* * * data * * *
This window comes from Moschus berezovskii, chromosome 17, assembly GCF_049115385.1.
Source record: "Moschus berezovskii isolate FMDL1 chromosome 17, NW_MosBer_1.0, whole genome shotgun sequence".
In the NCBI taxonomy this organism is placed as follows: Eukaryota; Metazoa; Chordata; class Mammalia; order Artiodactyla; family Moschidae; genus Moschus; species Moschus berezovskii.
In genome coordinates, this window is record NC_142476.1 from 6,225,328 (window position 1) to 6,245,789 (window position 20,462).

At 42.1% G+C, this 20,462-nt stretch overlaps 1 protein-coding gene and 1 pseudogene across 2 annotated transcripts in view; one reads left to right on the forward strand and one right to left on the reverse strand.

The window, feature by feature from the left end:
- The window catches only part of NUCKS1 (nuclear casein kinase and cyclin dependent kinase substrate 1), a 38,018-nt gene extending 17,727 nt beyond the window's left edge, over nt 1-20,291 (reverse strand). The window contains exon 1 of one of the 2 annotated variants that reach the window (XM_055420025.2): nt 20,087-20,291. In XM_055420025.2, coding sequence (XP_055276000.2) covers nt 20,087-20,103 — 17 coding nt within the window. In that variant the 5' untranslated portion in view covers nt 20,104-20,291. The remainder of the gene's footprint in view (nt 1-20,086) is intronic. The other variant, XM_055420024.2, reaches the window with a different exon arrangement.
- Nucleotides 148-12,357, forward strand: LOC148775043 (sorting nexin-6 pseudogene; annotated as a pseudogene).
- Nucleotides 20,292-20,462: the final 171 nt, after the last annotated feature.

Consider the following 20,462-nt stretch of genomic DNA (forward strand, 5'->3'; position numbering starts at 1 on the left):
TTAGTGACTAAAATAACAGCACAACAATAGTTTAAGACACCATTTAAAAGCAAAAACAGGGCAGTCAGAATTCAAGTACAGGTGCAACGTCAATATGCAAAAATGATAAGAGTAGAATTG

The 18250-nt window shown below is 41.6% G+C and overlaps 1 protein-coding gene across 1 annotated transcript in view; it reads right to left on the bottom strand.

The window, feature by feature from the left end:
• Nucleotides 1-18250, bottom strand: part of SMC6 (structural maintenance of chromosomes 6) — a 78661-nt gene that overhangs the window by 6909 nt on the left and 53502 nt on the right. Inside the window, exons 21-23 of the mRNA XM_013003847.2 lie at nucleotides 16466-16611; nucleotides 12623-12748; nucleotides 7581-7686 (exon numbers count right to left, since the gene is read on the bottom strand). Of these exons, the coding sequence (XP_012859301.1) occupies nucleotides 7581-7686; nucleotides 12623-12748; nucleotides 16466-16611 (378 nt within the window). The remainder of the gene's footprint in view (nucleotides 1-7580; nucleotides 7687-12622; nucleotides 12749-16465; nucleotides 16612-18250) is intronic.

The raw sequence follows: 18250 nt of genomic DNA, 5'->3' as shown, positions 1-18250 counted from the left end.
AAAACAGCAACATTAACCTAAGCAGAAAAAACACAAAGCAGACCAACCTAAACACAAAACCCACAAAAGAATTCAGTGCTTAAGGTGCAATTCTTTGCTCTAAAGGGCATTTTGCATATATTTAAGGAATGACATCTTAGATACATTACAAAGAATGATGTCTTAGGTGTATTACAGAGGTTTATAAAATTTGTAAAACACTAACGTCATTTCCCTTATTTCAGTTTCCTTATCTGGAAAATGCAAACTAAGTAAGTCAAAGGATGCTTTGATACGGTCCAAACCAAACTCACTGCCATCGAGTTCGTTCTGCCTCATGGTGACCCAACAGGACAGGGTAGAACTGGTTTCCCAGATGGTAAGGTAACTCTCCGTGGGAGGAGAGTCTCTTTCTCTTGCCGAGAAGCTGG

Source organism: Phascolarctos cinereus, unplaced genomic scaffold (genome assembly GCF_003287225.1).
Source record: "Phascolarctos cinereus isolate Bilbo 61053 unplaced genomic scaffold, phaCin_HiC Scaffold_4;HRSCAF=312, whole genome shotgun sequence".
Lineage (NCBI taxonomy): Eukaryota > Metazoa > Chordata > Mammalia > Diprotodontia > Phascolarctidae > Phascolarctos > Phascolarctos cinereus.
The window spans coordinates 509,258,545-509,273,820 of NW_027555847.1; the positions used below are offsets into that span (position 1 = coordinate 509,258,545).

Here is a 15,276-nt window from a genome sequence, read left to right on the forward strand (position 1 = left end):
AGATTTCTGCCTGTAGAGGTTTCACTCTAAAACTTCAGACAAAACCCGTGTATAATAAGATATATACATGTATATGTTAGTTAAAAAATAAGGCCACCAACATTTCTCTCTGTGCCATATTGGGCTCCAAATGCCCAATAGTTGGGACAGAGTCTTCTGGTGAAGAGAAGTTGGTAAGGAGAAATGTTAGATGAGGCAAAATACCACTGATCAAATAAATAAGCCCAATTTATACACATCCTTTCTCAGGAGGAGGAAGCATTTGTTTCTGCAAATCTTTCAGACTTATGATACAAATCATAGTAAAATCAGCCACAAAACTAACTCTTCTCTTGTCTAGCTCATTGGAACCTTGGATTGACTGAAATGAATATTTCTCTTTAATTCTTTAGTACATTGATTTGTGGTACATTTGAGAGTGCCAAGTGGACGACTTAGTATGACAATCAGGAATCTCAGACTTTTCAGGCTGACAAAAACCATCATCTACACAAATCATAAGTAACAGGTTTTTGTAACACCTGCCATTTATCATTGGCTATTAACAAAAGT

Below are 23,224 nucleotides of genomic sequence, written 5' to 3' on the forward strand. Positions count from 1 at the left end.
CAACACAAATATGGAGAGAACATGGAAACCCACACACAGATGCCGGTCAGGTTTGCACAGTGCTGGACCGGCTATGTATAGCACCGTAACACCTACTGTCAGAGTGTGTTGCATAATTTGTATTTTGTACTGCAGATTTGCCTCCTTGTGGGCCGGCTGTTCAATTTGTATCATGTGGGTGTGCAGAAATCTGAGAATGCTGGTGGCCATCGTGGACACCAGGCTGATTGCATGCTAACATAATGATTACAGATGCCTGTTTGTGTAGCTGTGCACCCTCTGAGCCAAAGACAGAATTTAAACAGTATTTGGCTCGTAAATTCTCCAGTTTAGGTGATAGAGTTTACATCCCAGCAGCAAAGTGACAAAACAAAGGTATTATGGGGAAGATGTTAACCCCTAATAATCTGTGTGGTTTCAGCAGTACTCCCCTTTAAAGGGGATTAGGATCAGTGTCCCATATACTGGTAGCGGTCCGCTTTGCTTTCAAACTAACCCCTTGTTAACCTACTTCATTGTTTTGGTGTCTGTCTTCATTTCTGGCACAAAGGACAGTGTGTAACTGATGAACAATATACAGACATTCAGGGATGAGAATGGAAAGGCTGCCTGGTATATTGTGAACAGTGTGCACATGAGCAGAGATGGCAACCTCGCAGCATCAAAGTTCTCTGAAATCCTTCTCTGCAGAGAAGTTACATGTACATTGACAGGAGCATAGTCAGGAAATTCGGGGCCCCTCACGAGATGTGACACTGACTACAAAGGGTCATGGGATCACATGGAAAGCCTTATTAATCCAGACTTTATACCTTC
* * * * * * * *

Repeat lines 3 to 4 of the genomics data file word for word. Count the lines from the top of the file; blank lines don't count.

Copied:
In the NCBI taxonomy this organism is placed as follows: Eukaryota; Metazoa; Chordata; class Mammalia; order Artiodactyla; family Moschidae; genus Moschus; species Moschus berezovskii.
In genome coordinates, this window is record NC_142476.1 from 6,225,328 (window position 1) to 6,245,789 (window position 20,462).